In conflict zones, rape and other forms of sexual abuse are gender-based violence that women experience because they are unable to defend themselves. The rates of violence against women are higher in conflict zones than in non-conflict zones, which implies that conflicts predispose women to sexual abuses such as rape and sex trafficking. According to Peterman, Palermo, and Bredenkamp, “violence against women, often used as a systematic tactic of war to destabilize populations and destroy community and family bond,” is common in conflict zones such as the Democratic Republic of Congo.
Warlords use rape and sexual abuse act in the war zones to intimidate their opponents. Since women are vulnerable to conflicts, they become victims of conflicts that have nothing to do with them. In conflict zones, warlords look for captives to torture, abuse, a form of protection, and a source of ransom. Hence, the extent of rape and sexual abuses in a certain zone of conflict depicts the nature of violence and power wielded by the warlords.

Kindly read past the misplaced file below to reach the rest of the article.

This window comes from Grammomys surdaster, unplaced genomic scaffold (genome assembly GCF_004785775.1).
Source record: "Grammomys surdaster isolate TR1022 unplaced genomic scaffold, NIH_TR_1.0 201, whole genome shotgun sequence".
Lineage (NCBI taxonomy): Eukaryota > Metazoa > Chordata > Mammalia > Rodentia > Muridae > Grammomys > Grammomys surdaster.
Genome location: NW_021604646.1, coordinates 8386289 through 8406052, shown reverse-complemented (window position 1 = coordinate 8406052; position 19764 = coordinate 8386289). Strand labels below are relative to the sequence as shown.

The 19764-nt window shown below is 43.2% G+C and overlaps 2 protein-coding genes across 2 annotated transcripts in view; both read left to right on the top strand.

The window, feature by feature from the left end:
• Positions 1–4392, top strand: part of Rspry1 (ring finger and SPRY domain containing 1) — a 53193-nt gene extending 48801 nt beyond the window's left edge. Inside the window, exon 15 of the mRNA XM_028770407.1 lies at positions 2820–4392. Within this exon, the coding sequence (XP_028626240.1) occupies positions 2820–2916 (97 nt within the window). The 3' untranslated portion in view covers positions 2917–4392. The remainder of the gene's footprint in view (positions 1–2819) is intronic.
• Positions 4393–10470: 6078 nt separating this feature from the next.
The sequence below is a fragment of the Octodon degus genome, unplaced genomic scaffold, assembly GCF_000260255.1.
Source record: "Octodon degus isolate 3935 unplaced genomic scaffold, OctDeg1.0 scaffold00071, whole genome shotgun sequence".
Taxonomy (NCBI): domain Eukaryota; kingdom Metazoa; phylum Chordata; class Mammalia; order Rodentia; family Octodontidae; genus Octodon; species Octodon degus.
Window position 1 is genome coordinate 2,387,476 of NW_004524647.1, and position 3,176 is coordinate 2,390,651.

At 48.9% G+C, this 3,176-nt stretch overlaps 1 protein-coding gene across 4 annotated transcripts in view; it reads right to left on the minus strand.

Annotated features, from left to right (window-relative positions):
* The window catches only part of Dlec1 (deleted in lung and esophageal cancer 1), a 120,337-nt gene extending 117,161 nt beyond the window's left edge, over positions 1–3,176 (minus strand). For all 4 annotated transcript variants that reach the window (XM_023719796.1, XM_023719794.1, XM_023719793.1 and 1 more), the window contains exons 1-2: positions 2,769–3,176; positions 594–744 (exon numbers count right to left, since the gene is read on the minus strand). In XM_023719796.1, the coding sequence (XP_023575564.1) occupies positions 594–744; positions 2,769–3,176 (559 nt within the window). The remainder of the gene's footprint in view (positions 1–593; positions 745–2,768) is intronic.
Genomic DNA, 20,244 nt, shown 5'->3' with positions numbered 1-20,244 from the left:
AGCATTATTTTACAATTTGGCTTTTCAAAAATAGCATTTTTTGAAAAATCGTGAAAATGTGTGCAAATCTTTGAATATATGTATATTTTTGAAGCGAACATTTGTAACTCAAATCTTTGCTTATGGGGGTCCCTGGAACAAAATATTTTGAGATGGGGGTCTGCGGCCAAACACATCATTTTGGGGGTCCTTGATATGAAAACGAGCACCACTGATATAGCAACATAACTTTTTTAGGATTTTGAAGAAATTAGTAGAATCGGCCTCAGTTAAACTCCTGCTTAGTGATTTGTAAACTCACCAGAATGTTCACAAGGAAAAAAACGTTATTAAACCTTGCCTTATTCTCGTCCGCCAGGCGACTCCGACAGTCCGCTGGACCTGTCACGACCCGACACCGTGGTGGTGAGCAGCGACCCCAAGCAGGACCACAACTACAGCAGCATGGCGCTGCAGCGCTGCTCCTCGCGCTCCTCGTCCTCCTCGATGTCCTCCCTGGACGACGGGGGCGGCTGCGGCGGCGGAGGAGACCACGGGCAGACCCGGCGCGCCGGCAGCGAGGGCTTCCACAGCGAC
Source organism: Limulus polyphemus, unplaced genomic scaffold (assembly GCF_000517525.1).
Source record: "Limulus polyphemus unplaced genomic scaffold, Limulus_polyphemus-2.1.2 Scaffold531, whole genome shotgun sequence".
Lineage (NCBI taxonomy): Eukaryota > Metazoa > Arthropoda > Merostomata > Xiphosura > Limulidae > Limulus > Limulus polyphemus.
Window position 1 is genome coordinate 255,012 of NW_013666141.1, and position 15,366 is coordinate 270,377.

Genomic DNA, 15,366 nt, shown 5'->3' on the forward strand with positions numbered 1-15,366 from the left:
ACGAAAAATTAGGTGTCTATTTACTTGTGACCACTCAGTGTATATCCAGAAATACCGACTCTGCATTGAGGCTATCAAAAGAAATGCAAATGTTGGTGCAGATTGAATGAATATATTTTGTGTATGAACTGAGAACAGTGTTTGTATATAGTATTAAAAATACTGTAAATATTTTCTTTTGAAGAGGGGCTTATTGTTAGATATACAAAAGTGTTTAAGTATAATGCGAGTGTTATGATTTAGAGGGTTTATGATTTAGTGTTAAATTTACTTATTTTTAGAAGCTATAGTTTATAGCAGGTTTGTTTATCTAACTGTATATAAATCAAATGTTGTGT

Statistics indicate that cases of rape, sex trafficking, and other forms of sexual abuse have detrimental effects on women and humanity in general. Tol reports that cases of rape vary from one conflict zone to another as conflict zones such as Columbia, Burundi, Azerbaijan, and Rwanda experienced 11%, 19%, 25%, and 39% cases of rape, respectively. From the statistics, it is evident that cases of rape in conflict zones measure the degree of violence and control. For instance, displaced women in Columbia experienced 11% of rape cases, while women who were victims of the Rwandan genocide experienced 39%. This means that severe conflicts have many cases of rape while mild conflicts have few cases of rape. Violence against women in conflict zones has social, psychological, and health impacts. Among women who are victims of rape and other sexual abuses, impacts such as unwanted pregnancies, HIV infections, physical injuries, and trauma are common.